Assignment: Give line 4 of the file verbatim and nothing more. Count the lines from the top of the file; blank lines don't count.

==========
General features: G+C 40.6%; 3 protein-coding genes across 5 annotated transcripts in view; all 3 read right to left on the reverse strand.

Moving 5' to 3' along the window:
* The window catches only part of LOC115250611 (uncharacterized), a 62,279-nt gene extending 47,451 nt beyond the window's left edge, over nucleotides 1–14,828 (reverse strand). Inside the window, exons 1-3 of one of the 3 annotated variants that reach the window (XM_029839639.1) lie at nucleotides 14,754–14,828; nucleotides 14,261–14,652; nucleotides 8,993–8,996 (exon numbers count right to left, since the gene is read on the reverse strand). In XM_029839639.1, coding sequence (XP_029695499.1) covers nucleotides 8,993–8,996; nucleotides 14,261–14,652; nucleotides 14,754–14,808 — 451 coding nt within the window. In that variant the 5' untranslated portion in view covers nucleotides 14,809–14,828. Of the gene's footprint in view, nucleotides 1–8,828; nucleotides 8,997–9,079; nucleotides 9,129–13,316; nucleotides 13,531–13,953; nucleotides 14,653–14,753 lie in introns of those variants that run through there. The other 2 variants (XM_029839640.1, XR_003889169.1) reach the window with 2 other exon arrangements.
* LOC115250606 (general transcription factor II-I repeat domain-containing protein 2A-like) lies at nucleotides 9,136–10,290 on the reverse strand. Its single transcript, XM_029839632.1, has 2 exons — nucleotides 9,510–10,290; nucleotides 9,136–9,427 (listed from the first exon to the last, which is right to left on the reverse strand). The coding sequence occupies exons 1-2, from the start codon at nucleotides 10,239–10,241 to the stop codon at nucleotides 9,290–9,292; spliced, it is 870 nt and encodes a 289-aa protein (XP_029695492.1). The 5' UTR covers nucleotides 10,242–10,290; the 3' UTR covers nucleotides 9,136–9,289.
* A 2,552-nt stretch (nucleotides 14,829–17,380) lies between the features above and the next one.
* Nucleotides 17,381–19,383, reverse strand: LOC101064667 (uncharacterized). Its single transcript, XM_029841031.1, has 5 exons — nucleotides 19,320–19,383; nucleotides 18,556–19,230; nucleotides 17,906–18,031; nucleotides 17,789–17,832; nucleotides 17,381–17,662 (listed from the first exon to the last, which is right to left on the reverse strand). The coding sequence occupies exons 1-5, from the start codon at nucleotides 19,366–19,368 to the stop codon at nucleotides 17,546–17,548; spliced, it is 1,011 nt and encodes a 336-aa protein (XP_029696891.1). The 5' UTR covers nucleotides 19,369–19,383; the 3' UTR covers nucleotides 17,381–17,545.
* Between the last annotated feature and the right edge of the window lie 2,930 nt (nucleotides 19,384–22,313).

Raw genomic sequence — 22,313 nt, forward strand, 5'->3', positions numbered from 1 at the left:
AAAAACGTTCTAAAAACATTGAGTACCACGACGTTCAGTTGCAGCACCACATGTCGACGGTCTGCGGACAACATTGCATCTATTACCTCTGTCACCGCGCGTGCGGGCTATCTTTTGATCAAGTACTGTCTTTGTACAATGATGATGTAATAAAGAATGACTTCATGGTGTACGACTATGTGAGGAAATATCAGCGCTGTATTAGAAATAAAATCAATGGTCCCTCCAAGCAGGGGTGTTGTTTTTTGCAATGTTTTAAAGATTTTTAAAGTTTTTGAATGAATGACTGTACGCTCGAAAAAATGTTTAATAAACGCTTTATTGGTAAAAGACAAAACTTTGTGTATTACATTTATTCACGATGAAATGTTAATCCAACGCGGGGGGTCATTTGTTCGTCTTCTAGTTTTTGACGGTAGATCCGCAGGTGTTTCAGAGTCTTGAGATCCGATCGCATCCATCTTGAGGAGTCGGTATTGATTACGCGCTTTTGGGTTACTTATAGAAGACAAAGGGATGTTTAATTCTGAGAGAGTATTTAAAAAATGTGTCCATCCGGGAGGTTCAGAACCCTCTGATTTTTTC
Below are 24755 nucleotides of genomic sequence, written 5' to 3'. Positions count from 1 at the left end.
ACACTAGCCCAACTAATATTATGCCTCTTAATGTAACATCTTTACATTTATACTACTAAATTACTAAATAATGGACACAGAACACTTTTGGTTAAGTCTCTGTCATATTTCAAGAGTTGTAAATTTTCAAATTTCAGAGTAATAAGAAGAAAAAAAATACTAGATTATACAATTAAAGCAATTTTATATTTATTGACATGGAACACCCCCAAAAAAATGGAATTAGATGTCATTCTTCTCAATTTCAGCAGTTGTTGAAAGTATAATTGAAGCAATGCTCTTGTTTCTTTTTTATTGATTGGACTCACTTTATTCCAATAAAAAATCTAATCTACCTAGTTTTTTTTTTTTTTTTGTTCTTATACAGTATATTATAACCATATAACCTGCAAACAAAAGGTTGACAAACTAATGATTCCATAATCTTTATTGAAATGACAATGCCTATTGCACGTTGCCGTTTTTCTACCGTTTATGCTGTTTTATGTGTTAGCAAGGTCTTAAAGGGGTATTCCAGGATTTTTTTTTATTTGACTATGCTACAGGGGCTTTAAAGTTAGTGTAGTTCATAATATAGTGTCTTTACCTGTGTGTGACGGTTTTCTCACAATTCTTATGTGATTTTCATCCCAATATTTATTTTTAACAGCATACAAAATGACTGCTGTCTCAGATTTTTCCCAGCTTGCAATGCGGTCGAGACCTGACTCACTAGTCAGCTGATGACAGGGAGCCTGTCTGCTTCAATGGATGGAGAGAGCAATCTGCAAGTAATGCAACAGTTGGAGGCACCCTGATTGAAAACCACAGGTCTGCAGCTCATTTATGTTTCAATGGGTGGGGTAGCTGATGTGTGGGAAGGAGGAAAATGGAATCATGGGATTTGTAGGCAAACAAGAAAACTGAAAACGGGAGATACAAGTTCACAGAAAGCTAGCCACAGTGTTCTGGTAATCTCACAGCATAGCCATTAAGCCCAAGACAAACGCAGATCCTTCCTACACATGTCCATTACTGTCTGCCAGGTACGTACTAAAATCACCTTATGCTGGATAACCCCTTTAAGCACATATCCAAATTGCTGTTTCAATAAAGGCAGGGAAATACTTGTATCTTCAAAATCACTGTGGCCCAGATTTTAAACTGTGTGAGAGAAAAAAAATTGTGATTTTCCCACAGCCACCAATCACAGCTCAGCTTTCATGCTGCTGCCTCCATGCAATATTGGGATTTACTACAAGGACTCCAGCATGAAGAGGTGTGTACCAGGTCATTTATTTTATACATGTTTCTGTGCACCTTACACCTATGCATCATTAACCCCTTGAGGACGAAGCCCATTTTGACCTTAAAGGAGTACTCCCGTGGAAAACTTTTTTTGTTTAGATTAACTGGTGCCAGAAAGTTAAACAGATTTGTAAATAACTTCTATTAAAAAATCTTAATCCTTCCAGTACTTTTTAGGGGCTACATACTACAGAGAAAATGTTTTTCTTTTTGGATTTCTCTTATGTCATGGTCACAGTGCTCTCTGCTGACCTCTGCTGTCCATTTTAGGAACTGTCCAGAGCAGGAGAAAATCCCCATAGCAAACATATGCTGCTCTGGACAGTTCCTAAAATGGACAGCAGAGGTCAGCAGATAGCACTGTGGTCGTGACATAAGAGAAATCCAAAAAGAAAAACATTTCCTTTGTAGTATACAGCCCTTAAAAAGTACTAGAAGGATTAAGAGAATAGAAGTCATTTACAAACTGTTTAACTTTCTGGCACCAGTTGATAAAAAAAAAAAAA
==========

* LOC115250606 (general transcription factor II-I repeat domain-containing protein 2A-like) lies at nucleotides 9,136–10,290 on the reverse strand. Its single transcript, XM_029839632.1, has 2 exons — nucleotides 9,510–10,290; nucleotides 9,136–9,427 (listed from the first exon to the last, which is right to left on the reverse strand). The coding sequence occupies exons 1-2, from the start codon at nucleotides 10,239–10,241 to the stop codon at nucleotides 9,290–9,292; spliced, it is 870 nt and encodes a 289-aa protein (XP_029695492.1). The 5' UTR covers nucleotides 10,242–10,290; the 3' UTR covers nucleotides 9,136–9,289.